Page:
Review this movie
Dec 29, 2013This review contains spoilers, click expand to view. I very much wanted to give this movie the benefit of the doubt, but they swung and missed with the writing and the very somber tone of this film. The tone sets up a very nice sequence in which Disney follows the author back to her home in London. However, other than a couple of nice moments with her driver Giamatti, it's the rare highlight from a very average film.… Expand
Jan 13, 2014This was the most boring movie I've seen in years. I. Never thought I'd be like my father and fall asleep in movie theaters. But in this case yes I was literally falling asleep. The woman character was so irritating you find yourself wondering why Walt Disney didn't just kick her out of his office the first day, instead of tolerating her incessant whining for weeks. I recommend not seeing it and don't even bother renting it later.… Expand
Dec 20, 2013It will take more than a spoonful of sugar to help this rather unpalatable medicine go down. Marketed as being about the making of the musical 'Mary Poppins', this is only partially true. The film spends 50% of its running time exploring P L Travers child hood in Australia with her down trodden mother and drunken father (Colin Farrell giving the film's best performance). From this dysfunctional background sprung forth her flying nanny. The other half of the film is indeed about the making of the famous 1964 movie starring Oscar winning Julie Andrews, which is in itself over rated.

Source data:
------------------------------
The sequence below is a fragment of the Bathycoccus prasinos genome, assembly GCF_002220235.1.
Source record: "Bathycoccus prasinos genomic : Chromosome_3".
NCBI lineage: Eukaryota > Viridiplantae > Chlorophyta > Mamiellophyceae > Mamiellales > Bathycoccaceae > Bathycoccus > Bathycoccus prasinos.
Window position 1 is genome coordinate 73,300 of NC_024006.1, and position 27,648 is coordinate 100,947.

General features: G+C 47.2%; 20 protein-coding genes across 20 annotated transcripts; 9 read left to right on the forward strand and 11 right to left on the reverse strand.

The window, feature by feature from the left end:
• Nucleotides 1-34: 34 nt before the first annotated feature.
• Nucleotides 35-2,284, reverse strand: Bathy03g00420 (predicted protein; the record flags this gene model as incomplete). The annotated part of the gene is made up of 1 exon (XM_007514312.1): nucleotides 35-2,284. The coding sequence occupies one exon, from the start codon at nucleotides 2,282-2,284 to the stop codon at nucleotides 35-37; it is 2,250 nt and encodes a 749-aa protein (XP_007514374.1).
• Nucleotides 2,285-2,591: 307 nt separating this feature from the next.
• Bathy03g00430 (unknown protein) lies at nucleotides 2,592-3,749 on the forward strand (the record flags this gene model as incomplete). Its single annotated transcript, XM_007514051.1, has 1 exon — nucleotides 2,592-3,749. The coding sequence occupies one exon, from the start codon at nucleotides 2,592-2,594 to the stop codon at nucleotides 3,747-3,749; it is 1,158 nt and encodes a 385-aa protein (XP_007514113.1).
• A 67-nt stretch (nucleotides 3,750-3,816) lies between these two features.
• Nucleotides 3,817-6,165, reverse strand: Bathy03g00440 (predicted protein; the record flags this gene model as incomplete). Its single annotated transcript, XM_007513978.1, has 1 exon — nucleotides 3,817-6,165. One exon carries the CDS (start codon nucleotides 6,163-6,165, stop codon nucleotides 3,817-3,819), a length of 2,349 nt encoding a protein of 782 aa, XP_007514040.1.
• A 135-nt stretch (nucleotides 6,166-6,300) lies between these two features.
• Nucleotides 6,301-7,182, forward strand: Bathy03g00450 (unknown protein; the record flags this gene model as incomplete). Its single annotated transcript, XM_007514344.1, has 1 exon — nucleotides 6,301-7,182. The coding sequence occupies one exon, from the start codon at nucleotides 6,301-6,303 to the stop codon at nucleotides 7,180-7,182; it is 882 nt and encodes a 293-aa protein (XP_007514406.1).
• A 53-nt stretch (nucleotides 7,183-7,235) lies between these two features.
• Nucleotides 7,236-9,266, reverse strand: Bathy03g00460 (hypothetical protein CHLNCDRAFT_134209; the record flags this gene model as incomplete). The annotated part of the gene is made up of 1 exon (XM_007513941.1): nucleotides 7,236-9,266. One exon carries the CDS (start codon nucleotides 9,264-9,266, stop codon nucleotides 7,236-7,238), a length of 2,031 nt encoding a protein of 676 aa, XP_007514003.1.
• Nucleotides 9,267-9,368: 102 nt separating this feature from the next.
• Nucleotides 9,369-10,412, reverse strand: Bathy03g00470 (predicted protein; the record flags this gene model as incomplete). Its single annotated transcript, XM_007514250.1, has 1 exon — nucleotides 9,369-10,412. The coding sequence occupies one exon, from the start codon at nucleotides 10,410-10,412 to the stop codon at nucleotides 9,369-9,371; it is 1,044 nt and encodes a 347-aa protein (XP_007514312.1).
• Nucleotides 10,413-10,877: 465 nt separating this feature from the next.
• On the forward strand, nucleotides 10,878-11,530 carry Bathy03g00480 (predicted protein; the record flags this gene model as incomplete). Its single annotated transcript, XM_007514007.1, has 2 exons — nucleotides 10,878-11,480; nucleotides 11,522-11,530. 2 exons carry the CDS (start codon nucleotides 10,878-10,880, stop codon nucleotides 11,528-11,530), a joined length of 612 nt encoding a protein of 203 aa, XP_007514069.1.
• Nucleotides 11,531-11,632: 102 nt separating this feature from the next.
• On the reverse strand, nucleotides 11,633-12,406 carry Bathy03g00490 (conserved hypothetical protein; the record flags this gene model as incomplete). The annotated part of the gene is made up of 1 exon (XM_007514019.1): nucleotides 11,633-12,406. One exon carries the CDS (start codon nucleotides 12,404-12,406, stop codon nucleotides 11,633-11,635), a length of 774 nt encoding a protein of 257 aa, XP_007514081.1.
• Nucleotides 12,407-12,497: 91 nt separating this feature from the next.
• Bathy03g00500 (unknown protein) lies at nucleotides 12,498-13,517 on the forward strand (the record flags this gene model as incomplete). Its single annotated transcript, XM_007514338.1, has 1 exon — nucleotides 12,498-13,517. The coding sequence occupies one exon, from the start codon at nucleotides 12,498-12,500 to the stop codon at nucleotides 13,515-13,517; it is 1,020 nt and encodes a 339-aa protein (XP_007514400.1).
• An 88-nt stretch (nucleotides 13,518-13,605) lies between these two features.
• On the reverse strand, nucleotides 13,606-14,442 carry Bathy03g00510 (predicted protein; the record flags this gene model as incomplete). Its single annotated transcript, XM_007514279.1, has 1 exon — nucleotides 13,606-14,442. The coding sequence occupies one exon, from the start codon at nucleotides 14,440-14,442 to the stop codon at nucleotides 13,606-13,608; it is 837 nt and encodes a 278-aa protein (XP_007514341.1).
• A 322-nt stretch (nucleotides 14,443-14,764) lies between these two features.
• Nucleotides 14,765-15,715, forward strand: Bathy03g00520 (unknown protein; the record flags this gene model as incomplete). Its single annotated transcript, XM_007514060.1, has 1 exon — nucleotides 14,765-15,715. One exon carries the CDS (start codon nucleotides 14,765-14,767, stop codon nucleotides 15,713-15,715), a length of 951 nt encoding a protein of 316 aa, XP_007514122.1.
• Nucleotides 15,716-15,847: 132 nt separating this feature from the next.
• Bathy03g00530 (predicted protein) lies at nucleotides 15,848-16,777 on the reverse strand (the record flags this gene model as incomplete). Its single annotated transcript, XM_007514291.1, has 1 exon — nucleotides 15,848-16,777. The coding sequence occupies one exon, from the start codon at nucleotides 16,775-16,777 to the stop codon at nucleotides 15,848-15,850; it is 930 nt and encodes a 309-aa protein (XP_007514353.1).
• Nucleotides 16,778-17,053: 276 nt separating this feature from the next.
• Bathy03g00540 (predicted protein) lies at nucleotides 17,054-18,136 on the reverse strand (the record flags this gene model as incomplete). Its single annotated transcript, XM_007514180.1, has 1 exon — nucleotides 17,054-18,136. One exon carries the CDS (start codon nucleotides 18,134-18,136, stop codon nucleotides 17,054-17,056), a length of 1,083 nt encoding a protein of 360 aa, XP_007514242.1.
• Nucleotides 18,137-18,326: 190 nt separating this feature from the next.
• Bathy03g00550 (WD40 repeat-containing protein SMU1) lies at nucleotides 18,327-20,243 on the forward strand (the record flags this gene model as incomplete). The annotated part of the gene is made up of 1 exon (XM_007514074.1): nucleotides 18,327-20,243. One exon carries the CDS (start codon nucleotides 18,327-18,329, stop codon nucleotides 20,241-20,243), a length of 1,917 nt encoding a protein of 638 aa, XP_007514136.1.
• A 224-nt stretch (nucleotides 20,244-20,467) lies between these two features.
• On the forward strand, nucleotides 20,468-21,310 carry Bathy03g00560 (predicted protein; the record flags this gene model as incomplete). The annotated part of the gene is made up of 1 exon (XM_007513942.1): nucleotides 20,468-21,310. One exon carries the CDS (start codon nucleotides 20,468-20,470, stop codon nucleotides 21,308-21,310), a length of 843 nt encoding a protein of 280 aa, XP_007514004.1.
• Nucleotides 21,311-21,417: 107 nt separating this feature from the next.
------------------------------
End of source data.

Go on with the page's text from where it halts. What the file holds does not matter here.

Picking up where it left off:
The main problem is that the film is boringly repetitive and the juxtaposing of Travers' child hood with her time in L A is totally un-interesting. Things aren't helped by Emma Thompson's irritatingly mannered and tiresome performance (An Oscar nomination I have heard mentioned. REALLY!!!!!!). Also Tom Hanks' brilliance as Captain Phillips has certainly been hijacked here in his playing of Walt Disney. In fact the best parts of the film involve the Sherman brothers composing or performing the now famous music. I also have to admit to loving the line Poor A A Milne' which Ms Thompson utters in disgust on finding a stuffed Pooh bear in her hotel room. However, aside from the occasional line of inspired dialogue, most of the script has Thompson constantly enunciating in the negative which becomes wearisome indeed. Predictable sentimentality has its moments towards the end, but an excessive running time cannot save Mr Banks from being dull, dull, dull.… Expand